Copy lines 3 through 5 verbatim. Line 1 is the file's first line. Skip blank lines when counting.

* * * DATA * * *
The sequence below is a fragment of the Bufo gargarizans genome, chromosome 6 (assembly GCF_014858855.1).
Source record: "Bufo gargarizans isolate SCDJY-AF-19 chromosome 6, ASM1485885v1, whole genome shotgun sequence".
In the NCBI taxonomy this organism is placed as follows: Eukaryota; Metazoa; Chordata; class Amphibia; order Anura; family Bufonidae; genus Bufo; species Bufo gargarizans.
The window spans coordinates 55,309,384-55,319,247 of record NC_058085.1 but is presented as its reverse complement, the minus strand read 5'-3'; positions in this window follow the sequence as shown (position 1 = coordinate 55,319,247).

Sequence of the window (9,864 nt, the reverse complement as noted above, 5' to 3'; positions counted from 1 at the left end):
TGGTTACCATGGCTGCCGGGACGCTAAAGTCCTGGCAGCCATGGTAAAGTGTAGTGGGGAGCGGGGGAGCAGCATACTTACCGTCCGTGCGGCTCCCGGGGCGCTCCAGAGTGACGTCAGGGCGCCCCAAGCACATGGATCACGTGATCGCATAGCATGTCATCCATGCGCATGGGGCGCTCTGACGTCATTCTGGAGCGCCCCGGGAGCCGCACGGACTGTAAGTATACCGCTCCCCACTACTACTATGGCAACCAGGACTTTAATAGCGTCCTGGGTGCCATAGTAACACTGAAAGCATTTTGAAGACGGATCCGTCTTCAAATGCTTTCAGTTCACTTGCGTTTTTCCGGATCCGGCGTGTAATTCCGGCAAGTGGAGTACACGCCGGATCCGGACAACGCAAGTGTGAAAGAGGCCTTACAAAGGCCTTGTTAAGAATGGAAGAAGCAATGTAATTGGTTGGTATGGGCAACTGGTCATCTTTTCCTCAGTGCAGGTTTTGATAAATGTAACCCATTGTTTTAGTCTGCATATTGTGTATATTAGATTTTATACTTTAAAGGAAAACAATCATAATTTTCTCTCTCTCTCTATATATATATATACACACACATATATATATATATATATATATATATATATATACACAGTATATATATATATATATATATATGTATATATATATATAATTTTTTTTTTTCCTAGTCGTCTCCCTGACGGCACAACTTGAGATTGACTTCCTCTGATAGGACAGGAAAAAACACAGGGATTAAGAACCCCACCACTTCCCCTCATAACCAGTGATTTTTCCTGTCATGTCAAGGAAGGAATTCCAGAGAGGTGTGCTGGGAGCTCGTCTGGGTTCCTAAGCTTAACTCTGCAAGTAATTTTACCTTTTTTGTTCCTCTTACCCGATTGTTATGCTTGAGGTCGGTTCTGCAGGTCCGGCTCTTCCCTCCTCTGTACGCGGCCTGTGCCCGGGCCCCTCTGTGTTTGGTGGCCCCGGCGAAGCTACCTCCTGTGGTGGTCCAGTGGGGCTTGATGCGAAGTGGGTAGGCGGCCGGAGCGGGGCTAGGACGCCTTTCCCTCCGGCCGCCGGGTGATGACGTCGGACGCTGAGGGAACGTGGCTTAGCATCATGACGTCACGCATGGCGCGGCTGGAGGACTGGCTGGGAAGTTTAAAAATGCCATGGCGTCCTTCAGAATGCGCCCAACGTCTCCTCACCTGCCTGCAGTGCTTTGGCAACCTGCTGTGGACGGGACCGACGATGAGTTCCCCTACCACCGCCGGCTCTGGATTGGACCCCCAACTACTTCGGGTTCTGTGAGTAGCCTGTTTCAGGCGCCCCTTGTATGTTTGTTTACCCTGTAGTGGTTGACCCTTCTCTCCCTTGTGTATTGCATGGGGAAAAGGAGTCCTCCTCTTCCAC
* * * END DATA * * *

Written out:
In the NCBI taxonomy this organism is placed as follows: Eukaryota; Metazoa; Chordata; class Amphibia; order Anura; family Bufonidae; genus Bufo; species Bufo gargarizans.
The window spans coordinates 55,309,384-55,319,247 of record NC_058085.1 but is presented as its reverse complement, the minus strand read 5'-3'; positions in this window follow the sequence as shown (position 1 = coordinate 55,319,247).

Sequence of the window (9,864 nt, the reverse complement as noted above, 5' to 3'; positions counted from 1 at the left end):